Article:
They came pouring down Calle Nemesio Diez from the direction of the tony Rosewood Hotel. Skeletal faces, gloriously made up and draped in period-piece finery.
These were the traditional — and many untraditional — Catrinas and Catrines of Dia de Muertos.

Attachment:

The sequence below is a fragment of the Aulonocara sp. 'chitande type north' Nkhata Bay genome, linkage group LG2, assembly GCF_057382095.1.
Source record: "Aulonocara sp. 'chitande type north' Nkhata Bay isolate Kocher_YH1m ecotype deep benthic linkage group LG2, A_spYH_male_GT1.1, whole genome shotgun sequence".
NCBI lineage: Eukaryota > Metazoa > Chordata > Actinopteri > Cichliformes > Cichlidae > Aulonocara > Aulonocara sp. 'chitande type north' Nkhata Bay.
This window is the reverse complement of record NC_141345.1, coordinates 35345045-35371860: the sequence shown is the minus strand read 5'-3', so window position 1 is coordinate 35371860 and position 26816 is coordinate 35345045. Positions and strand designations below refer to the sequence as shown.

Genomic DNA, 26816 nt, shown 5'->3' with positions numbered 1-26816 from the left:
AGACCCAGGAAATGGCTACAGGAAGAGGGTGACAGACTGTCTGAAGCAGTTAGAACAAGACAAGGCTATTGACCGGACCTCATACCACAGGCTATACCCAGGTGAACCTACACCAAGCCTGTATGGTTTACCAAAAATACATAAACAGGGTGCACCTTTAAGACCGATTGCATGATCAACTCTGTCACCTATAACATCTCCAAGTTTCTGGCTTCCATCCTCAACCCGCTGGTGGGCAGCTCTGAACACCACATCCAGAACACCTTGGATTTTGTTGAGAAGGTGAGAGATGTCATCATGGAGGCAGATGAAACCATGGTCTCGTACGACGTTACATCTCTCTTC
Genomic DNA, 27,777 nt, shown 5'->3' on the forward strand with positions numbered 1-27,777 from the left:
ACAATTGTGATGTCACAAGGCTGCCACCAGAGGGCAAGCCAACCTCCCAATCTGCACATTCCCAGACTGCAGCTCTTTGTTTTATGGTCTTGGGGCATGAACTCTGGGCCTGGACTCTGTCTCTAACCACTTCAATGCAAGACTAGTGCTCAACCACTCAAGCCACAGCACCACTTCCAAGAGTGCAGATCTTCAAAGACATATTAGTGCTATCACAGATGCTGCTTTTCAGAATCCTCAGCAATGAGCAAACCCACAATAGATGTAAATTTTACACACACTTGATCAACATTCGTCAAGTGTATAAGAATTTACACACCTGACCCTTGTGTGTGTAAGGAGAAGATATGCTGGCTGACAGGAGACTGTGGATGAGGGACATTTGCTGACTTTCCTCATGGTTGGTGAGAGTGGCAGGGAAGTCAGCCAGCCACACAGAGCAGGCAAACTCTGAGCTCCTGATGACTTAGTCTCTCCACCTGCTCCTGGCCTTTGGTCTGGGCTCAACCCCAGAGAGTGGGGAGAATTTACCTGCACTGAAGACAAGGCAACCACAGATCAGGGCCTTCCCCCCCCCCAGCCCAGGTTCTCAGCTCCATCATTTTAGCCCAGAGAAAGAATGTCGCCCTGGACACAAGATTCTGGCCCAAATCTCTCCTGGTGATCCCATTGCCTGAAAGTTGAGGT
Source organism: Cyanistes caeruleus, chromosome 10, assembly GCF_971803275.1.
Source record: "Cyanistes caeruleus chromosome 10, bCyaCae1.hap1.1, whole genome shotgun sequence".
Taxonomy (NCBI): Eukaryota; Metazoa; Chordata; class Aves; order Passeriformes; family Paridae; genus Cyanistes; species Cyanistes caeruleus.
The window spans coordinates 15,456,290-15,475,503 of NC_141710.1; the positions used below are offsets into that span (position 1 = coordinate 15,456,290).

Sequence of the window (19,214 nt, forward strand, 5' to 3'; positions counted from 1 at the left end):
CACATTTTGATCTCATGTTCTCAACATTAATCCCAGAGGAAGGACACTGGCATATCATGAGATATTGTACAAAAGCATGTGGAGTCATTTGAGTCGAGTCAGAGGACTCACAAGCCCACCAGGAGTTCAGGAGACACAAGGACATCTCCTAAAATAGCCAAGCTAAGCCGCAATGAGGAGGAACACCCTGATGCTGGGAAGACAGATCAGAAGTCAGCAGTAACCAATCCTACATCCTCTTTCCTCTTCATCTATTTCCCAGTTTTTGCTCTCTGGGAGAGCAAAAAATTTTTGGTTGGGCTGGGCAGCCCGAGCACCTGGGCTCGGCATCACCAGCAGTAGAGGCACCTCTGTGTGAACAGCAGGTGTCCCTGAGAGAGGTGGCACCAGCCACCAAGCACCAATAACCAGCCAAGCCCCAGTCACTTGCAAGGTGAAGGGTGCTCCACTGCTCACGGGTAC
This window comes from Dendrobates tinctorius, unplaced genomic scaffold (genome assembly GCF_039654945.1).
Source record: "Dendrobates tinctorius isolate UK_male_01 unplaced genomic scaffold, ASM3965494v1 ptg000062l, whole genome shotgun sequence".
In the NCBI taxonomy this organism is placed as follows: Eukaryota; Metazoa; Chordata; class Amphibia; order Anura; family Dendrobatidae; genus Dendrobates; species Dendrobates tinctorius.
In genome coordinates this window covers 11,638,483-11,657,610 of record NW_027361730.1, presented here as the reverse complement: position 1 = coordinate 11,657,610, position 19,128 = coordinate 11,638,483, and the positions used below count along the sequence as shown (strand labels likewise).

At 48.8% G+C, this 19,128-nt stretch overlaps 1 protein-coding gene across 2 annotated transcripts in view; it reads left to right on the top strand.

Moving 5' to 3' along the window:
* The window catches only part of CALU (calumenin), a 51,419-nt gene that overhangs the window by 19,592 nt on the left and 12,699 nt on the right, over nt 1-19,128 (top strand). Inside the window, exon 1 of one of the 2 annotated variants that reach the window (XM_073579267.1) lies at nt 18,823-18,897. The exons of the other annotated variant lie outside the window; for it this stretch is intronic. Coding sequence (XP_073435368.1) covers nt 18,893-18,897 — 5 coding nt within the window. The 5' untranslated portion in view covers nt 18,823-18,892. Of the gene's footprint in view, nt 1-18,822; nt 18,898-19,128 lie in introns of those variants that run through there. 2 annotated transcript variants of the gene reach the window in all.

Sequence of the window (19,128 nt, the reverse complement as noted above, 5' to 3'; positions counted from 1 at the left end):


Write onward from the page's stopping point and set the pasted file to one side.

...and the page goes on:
They walked slowly, awkwardly — the effect being of spirits who’d just crossed over the void and had not yet accustomed their spindly bone legs to cobblestone streets. Continue reading